Legend had it that when Carole King heard her newly hired babysitter Eva Narcissus Boyd sing she yelled, ‘Stop! We must record that voice!’. Another story often told is that Eva’s dancing around her living room inspired the lyrics to The Locomotion. Truthfully, King and her husband Gerry Goffin knew exactly how good a singer Eva was when they hired her as a babysitter, since she had been singing on demos and working with their girl group the Cookies.
The song Locomotion was actually originally written for Dee Dee Sharp, who’d just had a hit with Mashed Potato Time’ in 1962. The writing duo saw an opportunity to capitalise on the song and its dance craze that was sweeping the charts and set out to write her a similar follow up. Unfortunately (for Dee Dee anyway) at the time many artists were tied into contracts with specific songwriting factories so the song was passed over. This forced legendary Brill Building publishing house owner Don Kirshner to establish Dimension records, in order to release music for their own artists. It was him who saw the potential of Little Eva as an artist in her own right, deciding to release her version of the song in that same year.
Eva herself was just nineteen and had moved to the city from North Carolina, leaving behind two young children with her mother. She auditioned for the Cookies, singing Will You Love Me Tomorrow? and was hired as a studio singer and a kind of lay member who filled in when one of the girls had prior commitments. The band would go on to sing back up vocals on many of Eva’s songs, notably on her other minor hit Let’s Turkey Trot.
The overnight success of Locomotion took Eva by surprise, explaining how it ‘overwhelmed me as a singer. I had dreamed about it and talked about it. I had even written an essay about it. You hope it would happen.’ The reality was more of a whirlwind than she could ever have imagined – with the song reaching number one and selling over a million copies. Eva herself came up with the famous dance routine during her hectic publicity schedule, since the song itself was not written with any specific moves in mind.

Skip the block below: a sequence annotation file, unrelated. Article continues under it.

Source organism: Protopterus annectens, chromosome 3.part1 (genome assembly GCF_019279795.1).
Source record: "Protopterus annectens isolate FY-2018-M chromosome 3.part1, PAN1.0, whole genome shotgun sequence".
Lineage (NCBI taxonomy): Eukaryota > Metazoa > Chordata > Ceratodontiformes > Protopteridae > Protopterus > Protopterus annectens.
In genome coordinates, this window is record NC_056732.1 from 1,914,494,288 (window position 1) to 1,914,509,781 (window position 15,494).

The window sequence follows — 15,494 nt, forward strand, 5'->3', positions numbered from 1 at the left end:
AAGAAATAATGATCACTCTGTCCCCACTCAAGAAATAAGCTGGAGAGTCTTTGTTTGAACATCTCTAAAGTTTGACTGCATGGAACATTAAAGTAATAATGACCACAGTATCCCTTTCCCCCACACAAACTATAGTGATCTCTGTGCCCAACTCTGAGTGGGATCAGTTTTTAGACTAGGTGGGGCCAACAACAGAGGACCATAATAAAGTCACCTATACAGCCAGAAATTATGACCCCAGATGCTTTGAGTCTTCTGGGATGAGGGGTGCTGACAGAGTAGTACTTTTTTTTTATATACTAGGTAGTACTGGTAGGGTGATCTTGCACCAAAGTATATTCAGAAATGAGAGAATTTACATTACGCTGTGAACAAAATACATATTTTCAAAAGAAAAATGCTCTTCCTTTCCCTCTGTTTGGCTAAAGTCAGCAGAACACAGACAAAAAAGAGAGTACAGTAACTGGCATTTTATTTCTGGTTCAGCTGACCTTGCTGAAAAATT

Little Eva’s debut album was produced by Goffin, arranged and conducted by King and most of the songs are from their pen. The cover picture is Eva standing on the top of an old steam train – when asked for her memories of the shoot she recalled, ‘That was cold. I was standing on this train in a straw hat, with my stomach exposed and I was freezing. I weighed 98 pounds.’ She was now a pop star and her album was title ‘Llllllco-motion’ to capitalise on her hit, and reflect the energy of their new singing star.
The album begins with her signature song, which still tastes like fresh bubblegum to this day. Second song ‘Some Kind of Wonderful’ lives up to its name. She may have been billed as a solo star but Little Eva’s sound relies heavily on girl group harmonies, like on Breaking Up is Hard to Do and Uptown. As a singer she had ambitions beyond this sound, seen on the dramatic broadway song I Have A Love from West Side Story, a track she personally requested be included on the album. The best examples of her fresh and sweet voice can be heard on Sharing You and her gorgeous version of Up on the Roof. The album finishes with Will You Love Me Tomorrow?, the song she sang for her initial audition to join the Cookies and you can hear an edgier style she brings to this song, inspired no doubt by her upbringing listening to jazz songs.
Although she never sang it, Little Eva would inspire another of King and Goffin’s famous songs, The Crystals’ ‘He Hit Me and it Felt Like a Kiss’. After Eva brushed off a particularly nasty fight with her boyfriend, Goffin wrote the lyrics to reflect her experiences. Phil Spector would go on to make the song sound as disturbingly romantic as he could. I first heard this song when Hole covered it at their Unplugged show and Courtney rightly called it a really ‘sick song’ – her version added an unhinged masochism, raw emotion and slyly satirical side to the song which the sweet sixties girl singers could never even have dreamed of.
The rest of Eva’s story echoes that of many soul singers who found themselves at the mercy of material written by others. After changes at the record label which left her working with lesser writers and ever diminishing returns Eva gave up music in the 70s to look after her mother and raise her family. She was coaxed out of retirement in the late eighties after Kylie Minogue revived her famous hit song and People magazine ran a ‘where are they now’ story. Eva said of the cover, ‘Kylie’s revival is alright, but mine is better. You can’t improve on perfection.’ She recorded a gospel album in 1989 called Back on Track and began appearing at many oldies revival concerts.
Sadly Little Eva died of cancer in 2003 and was buried without a headstone in her hometown of Belhaven. Thankfully in 2008 a local monument maker would donate a beautiful headstone fitting for a singer whose career was allowed to fizzle out much faster than it should have.
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